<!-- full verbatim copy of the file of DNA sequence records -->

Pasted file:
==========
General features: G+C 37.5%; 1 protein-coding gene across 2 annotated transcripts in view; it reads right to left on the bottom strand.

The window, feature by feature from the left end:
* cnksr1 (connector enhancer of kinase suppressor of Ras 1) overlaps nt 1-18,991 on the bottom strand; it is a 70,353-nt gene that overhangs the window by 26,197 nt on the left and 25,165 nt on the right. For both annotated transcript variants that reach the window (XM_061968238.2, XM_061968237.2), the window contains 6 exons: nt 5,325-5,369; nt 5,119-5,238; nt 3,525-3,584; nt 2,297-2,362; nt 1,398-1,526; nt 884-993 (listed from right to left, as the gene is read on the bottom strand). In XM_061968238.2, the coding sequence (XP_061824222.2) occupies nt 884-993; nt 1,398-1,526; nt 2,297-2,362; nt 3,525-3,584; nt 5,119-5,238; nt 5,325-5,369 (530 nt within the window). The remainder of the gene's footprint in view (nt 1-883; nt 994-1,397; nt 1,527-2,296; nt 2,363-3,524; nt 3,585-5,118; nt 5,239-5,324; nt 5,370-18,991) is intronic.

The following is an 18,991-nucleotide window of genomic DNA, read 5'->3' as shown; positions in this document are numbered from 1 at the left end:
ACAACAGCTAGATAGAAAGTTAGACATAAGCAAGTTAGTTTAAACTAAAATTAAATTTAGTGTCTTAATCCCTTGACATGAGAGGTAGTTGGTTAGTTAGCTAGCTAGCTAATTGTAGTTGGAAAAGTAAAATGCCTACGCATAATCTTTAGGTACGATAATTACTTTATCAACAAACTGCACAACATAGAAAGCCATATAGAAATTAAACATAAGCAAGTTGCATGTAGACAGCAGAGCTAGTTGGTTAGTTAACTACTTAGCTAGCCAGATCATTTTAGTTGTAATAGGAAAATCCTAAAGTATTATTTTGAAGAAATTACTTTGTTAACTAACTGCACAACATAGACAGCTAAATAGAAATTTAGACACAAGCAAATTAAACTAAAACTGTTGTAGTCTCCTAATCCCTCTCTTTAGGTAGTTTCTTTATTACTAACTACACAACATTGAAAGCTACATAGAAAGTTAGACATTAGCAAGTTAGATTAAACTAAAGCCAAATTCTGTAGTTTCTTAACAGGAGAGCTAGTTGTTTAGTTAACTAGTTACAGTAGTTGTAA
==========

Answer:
General features: G+C 37.5%; 1 protein-coding gene across 2 annotated transcripts in view; it reads right to left on the bottom strand.

The window, feature by feature from the left end:
* cnksr1 (connector enhancer of kinase suppressor of Ras 1) overlaps nt 1-18,991 on the bottom strand; it is a 70,353-nt gene that overhangs the window by 26,197 nt on the left and 25,165 nt on the right. For both annotated transcript variants that reach the window (XM_061968238.2, XM_061968237.2), the window contains 6 exons: nt 5,325-5,369; nt 5,119-5,238; nt 3,525-3,584; nt 2,297-2,362; nt 1,398-1,526; nt 884-993 (listed from right to left, as the gene is read on the bottom strand). In XM_061968238.2, the coding sequence (XP_061824222.2) occupies nt 884-993; nt 1,398-1,526; nt 2,297-2,362; nt 3,525-3,584; nt 5,119-5,238; nt 5,325-5,369 (530 nt within the window). The remainder of the gene's footprint in view (nt 1-883; nt 994-1,397; nt 1,527-2,296; nt 2,363-3,524; nt 3,585-5,118; nt 5,239-5,324; nt 5,370-18,991) is intronic.

The following is an 18,991-nucleotide window of genomic DNA, read 5'->3' as shown; positions in this document are numbered from 1 at the left end:
ACAACAGCTAGATAGAAAGTTAGACATAAGCAAGTTAGTTTAAACTAAAATTAAATTTAGTGTCTTAATCCCTTGACATGAGAGGTAGTTGGTTAGTTAGCTAGCTAGCTAATTGTAGTTGGAAAAGTAAAATGCCTACGCATAATCTTTAGGTACGATAATTACTTTATCAACAAACTGCACAACATAGAAAGCCATATAGAAATTAAACATAAGCAAGTTGCATGTAGACAGCAGAGCTAGTTGGTTAGTTAACTACTTAGCTAGCCAGATCATTTTAGTTGTAATAGGAAAATCCTAAAGTATTATTTTGAAGAAATTACTTTGTTAACTAACTGCACAACATAGACAGCTAAATAGAAATTTAGACACAAGCAAATTAAACTAAAACTGTTGTAGTCTCCTAATCCCTCTCTTTAGGTAGTTTCTTTATTACTAACTACACAACATTGAAAGCTACATAGAAAGTTAGACATTAGCAAGTTAGATTAAACTAAAGCCAAATTCTGTAGTTTCTTAACAGGAGAGCTAGTTGTTTAGTTAACTAGTTACAGTAGTTGTAA